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Archive for Saturday, July 28, 2001

Tetons fire threatens homes

July 28, 2001

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— Firefighters rigged high-power sprinkler systems and sprayed protective material on homes Friday as a wildfire made another run at about 100 upscale homes outside this resort in the Rockies.

Flames had drawn within 200 feet of a neighborhood where the price of homes, nearly hidden in the bone-dry forest, averages $5 million. Nearly all the homes have flammable, wooden-shingle roofs and can be reached only by narrow, winding roads, limiting the number of fire engines able to stand watch.

Members of the Globe, Ariz., Hot Shot crew climb a mountain on
their way to fighting the wildfire near Jackson, Wyo. The wildfire
Friday in northwestern Wyoming was inching closer and closer to
some pricey mountain homes near Jackson.

Members of the Globe, Ariz., Hot Shot crew climb a mountain on their way to fighting the wildfire near Jackson, Wyo. The wildfire Friday in northwestern Wyoming was inching closer and closer to some pricey mountain homes near Jackson.

The forecast called for high winds and dry heat through today.

The Forest Service has marshaled about 1,000 firefighters and 11 helicopters, 10 air tankers and six other planes to battle the blaze, which has charred more than 3,000 acres.

"We're fighting this thing hot and heavy, about as hot and heavy as you can," fire spokesman Bobby Kitchens said.

A plume of smoke towered over Jackson Hole, a 40-mile-long valley surrounded by three mountain ranges and gateway to the Grand Teton and Yellowstone national parks. The Tetons, which lie north of the blaze, have been blotted out at times by the haze.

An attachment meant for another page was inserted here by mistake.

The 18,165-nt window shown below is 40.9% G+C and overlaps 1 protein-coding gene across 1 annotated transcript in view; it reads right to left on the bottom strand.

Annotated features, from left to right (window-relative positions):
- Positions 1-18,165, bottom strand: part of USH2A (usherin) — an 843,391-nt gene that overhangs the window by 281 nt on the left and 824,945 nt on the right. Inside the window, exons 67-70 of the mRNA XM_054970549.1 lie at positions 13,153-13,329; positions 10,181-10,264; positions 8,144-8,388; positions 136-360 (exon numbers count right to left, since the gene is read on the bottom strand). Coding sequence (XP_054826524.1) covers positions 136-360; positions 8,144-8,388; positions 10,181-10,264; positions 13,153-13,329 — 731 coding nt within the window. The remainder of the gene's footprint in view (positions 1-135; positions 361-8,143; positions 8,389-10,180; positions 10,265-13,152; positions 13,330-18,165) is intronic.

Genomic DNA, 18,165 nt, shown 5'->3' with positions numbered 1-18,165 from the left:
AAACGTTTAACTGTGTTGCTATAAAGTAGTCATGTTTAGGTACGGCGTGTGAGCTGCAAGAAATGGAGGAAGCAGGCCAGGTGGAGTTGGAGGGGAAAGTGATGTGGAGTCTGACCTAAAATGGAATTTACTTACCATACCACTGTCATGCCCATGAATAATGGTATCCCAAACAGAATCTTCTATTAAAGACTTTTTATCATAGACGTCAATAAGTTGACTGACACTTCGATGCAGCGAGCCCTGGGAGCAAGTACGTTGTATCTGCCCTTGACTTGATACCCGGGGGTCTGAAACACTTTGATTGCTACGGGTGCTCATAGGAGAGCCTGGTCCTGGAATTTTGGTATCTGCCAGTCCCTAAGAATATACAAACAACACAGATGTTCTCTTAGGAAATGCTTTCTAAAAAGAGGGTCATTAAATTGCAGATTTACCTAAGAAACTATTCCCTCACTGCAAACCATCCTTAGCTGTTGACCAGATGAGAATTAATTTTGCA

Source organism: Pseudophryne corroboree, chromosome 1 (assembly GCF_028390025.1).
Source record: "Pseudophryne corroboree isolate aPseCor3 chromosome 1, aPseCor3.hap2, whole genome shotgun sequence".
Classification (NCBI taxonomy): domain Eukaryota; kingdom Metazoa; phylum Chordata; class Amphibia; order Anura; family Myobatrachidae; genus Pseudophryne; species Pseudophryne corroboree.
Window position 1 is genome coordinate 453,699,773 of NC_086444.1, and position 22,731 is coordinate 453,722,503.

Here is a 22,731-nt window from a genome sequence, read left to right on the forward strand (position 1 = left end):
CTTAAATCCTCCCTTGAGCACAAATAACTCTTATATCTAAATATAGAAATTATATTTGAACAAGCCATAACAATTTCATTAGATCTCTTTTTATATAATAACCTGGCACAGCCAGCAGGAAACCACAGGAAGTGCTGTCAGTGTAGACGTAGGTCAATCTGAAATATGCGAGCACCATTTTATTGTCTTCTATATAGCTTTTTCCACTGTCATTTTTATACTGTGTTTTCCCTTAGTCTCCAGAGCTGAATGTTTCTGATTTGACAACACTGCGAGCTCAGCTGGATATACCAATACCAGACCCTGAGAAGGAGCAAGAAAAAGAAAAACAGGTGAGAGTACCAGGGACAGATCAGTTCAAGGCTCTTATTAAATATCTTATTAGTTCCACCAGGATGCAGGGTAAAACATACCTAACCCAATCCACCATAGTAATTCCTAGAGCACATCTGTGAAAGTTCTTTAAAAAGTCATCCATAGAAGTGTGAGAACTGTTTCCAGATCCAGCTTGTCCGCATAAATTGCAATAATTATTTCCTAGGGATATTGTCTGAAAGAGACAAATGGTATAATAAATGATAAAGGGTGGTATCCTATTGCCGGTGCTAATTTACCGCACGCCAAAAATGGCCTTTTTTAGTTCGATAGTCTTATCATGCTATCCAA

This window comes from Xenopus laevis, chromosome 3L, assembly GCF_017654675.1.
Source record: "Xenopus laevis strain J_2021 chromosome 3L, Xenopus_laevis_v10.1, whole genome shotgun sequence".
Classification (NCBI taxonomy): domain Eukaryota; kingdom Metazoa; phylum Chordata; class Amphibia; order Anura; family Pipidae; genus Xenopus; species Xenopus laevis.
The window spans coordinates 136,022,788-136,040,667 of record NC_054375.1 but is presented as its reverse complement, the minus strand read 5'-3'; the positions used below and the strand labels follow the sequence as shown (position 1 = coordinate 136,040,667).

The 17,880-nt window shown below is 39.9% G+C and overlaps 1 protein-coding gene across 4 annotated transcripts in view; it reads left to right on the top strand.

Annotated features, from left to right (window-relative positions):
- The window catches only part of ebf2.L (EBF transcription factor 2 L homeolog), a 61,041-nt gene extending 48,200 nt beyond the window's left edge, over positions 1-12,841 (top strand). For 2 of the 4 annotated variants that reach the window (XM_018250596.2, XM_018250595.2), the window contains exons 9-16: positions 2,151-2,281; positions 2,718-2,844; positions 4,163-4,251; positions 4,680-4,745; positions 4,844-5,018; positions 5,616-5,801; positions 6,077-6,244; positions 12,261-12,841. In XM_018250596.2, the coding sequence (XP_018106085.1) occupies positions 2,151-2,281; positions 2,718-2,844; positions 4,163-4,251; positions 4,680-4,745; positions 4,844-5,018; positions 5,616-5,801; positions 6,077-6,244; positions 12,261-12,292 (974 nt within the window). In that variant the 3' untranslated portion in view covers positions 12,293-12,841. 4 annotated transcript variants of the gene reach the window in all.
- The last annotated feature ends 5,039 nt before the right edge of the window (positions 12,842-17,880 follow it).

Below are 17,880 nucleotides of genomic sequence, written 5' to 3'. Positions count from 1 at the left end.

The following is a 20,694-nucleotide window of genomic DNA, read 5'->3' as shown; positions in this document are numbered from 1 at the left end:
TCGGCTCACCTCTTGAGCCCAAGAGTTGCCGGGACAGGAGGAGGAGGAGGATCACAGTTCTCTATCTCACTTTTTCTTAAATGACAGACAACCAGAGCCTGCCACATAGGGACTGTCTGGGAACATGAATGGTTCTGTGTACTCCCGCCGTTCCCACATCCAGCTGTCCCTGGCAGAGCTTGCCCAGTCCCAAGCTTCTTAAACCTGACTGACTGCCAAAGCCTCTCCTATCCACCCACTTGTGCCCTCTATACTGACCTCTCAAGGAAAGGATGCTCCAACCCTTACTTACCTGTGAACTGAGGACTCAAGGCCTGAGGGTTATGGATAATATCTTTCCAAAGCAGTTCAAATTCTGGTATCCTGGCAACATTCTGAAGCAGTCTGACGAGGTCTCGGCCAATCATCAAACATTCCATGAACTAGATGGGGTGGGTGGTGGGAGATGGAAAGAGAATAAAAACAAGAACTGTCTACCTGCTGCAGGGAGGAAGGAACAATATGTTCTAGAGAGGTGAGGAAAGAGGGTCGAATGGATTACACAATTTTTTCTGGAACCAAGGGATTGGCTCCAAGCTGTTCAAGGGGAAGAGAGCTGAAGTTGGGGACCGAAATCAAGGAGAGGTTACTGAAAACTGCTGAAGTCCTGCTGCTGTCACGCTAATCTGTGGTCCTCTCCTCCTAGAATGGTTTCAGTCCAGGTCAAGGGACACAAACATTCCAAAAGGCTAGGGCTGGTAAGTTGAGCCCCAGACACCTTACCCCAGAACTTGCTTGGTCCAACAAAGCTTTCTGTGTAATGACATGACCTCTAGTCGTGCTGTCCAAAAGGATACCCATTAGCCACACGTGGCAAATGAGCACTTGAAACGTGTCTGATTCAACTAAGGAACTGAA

A team of investigators arrived to determine how the fire began Sunday in a camping area. The probe was looking into all possible causes, such as a lightning strike, an abandoned campfire or even arson, fire spokeswoman Joan Anzelmo said.

"We don't know what caused the fire yet because we have not been able to get to the point of ignition," she said.

On Friday, the mitten-shaped blaze moved onto private property for the first time. Containment was estimated at 50 percent, with fire lines on the southern and western flanks and the rest of the fire moving toward homes.

Actress Heather Thomas recently sold a house in the threatened subdivision for $20 million. Vice President Dick Cheney's second home, north of the fire, was not in danger.


Fire officials have insisted that the cost of the celebrities' homes is not driving their efforts. They say the availability of so many firefighters and equipment is due to a lack of other major wildfires in the West.

About 150 people evacuated Wednesday remained unable to return to their homes.

"It's just gut-wrenching every day," said Karilyn Brodell, an area resident whose twin sister lives in a threatened subdivision.

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